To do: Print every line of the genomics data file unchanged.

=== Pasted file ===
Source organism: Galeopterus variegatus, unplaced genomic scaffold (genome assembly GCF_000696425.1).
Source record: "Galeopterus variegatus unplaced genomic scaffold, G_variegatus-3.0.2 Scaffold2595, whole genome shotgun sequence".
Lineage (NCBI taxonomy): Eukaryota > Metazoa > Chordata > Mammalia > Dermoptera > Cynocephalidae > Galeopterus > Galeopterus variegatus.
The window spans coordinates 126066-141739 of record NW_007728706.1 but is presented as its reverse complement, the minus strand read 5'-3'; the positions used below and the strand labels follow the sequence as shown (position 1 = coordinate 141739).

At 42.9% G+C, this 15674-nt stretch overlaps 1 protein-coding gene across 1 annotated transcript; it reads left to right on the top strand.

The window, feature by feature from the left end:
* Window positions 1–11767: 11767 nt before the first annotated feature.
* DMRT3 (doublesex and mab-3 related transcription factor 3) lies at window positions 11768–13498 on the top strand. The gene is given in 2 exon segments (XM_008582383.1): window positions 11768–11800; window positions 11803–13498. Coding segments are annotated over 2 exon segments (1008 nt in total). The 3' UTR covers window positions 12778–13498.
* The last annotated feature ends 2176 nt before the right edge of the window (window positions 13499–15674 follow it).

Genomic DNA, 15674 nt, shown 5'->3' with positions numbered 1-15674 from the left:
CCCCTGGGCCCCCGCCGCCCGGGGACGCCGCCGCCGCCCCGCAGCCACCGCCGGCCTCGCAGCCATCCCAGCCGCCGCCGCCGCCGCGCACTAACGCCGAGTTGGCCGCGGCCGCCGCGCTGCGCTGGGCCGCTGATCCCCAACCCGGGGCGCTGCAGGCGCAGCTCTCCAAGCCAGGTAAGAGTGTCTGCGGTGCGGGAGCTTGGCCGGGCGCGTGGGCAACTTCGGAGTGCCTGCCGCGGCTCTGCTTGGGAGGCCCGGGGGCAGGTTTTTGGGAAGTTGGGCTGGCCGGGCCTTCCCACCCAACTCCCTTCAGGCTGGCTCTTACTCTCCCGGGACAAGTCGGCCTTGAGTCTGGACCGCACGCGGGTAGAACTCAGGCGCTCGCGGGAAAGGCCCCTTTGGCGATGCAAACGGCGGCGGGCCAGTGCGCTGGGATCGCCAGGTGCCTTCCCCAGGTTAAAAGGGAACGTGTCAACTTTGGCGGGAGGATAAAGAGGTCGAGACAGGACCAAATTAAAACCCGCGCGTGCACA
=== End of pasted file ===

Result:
Source organism: Galeopterus variegatus, unplaced genomic scaffold (genome assembly GCF_000696425.1).
Source record: "Galeopterus variegatus unplaced genomic scaffold, G_variegatus-3.0.2 Scaffold2595, whole genome shotgun sequence".
Lineage (NCBI taxonomy): Eukaryota > Metazoa > Chordata > Mammalia > Dermoptera > Cynocephalidae > Galeopterus > Galeopterus variegatus.
The window spans coordinates 126066-141739 of record NW_007728706.1 but is presented as its reverse complement, the minus strand read 5'-3'; the positions used below and the strand labels follow the sequence as shown (position 1 = coordinate 141739).

At 42.9% G+C, this 15674-nt stretch overlaps 1 protein-coding gene across 1 annotated transcript; it reads left to right on the top strand.

The window, feature by feature from the left end:
* Window positions 1–11767: 11767 nt before the first annotated feature.
* DMRT3 (doublesex and mab-3 related transcription factor 3) lies at window positions 11768–13498 on the top strand. The gene is given in 2 exon segments (XM_008582383.1): window positions 11768–11800; window positions 11803–13498. Coding segments are annotated over 2 exon segments (1008 nt in total). The 3' UTR covers window positions 12778–13498.
* The last annotated feature ends 2176 nt before the right edge of the window (window positions 13499–15674 follow it).

Genomic DNA, 15674 nt, shown 5'->3' with positions numbered 1-15674 from the left:
CCCCTGGGCCCCCGCCGCCCGGGGACGCCGCCGCCGCCCCGCAGCCACCGCCGGCCTCGCAGCCATCCCAGCCGCCGCCGCCGCCGCGCACTAACGCCGAGTTGGCCGCGGCCGCCGCGCTGCGCTGGGCCGCTGATCCCCAACCCGGGGCGCTGCAGGCGCAGCTCTCCAAGCCAGGTAAGAGTGTCTGCGGTGCGGGAGCTTGGCCGGGCGCGTGGGCAACTTCGGAGTGCCTGCCGCGGCTCTGCTTGGGAGGCCCGGGGGCAGGTTTTTGGGAAGTTGGGCTGGCCGGGCCTTCCCACCCAACTCCCTTCAGGCTGGCTCTTACTCTCCCGGGACAAGTCGGCCTTGAGTCTGGACCGCACGCGGGTAGAACTCAGGCGCTCGCGGGAAAGGCCCCTTTGGCGATGCAAACGGCGGCGGGCCAGTGCGCTGGGATCGCCAGGTGCCTTCCCCAGGTTAAAAGGGAACGTGTCAACTTTGGCGGGAGGATAAAGAGGTCGAGACAGGACCAAATTAAAACCCGCGCGTGCACA